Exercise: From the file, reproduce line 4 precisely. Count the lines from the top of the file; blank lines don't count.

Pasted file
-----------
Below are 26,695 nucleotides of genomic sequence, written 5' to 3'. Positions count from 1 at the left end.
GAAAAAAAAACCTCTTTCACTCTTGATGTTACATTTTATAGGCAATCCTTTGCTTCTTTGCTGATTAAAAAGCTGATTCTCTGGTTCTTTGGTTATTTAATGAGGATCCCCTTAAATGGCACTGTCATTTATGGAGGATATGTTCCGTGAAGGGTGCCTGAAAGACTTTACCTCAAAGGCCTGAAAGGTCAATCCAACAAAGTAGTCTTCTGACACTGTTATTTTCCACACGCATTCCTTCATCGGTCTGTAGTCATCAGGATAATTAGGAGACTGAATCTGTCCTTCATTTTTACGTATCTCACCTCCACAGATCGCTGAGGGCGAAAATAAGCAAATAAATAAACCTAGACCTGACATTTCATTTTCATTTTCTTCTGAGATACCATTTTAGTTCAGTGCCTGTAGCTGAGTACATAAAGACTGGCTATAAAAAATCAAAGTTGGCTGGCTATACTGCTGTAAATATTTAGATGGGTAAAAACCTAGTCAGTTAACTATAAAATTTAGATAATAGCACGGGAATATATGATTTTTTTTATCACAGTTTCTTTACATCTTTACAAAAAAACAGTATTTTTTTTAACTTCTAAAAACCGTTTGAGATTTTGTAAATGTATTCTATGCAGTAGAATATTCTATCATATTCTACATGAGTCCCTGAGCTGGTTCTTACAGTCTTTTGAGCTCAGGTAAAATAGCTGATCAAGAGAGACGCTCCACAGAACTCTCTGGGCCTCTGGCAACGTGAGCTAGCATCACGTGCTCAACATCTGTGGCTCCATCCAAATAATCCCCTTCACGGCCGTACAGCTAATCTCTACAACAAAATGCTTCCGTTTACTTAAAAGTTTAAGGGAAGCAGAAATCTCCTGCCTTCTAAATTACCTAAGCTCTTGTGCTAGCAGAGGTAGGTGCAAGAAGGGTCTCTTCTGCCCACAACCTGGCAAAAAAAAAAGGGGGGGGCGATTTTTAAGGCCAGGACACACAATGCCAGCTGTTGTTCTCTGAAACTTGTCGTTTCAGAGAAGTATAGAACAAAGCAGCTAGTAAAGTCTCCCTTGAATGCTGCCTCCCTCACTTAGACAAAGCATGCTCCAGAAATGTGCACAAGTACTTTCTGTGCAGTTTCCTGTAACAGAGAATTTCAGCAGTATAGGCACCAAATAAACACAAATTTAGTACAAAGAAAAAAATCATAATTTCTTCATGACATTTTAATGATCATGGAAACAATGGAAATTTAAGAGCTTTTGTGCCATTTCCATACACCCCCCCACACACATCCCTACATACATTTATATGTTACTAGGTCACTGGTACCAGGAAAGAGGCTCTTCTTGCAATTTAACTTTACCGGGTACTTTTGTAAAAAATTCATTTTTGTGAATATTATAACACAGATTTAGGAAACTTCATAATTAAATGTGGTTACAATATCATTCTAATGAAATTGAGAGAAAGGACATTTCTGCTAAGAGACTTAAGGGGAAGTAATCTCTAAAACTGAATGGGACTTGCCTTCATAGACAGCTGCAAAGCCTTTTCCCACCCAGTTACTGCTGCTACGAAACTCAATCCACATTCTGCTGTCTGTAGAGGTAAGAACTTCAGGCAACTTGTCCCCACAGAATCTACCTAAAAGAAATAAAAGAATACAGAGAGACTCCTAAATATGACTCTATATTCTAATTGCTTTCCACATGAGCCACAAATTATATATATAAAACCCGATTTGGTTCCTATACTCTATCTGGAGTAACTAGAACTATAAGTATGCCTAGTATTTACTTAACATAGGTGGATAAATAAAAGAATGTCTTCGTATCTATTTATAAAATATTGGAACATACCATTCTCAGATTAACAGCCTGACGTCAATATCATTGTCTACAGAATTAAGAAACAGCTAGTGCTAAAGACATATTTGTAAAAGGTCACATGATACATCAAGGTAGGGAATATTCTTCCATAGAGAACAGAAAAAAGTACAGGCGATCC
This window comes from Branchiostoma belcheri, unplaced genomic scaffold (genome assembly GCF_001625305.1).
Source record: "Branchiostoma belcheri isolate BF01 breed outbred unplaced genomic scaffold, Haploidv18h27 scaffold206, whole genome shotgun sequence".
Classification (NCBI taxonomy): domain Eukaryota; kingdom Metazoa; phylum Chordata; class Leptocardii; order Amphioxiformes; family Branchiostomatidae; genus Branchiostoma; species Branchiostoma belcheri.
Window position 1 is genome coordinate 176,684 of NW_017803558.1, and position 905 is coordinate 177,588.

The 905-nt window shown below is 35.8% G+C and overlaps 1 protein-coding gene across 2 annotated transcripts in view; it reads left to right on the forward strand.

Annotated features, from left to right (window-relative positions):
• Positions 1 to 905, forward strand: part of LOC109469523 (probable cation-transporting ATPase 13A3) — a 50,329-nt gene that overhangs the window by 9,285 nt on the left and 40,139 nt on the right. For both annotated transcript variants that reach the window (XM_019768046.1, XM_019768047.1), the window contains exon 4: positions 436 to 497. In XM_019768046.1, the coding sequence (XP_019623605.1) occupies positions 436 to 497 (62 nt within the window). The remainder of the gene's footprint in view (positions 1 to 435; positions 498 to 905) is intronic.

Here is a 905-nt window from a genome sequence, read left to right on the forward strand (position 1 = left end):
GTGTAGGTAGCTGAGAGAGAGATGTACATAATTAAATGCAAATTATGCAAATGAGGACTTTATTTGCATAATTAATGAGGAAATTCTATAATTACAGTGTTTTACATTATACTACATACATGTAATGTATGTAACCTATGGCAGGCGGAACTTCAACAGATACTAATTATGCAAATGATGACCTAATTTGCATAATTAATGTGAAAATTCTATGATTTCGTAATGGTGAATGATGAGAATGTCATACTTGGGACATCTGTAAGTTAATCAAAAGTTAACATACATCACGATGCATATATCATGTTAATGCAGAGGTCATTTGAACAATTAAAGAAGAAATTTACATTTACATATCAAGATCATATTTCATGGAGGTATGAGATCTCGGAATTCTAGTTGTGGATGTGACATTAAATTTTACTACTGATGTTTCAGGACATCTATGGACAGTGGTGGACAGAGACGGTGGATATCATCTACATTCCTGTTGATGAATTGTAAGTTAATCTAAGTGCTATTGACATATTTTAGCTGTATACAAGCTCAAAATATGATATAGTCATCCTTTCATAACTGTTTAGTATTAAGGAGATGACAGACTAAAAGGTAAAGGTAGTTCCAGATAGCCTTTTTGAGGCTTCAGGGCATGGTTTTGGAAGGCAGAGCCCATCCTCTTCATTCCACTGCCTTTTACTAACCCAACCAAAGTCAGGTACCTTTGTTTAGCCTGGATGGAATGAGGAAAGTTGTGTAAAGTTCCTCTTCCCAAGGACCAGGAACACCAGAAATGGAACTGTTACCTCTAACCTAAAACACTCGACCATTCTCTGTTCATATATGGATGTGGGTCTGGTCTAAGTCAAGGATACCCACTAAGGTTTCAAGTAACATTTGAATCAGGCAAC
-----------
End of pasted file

Source record: "Branchiostoma belcheri isolate BF01 breed outbred unplaced genomic scaffold, Haploidv18h27 scaffold206, whole genome shotgun sequence".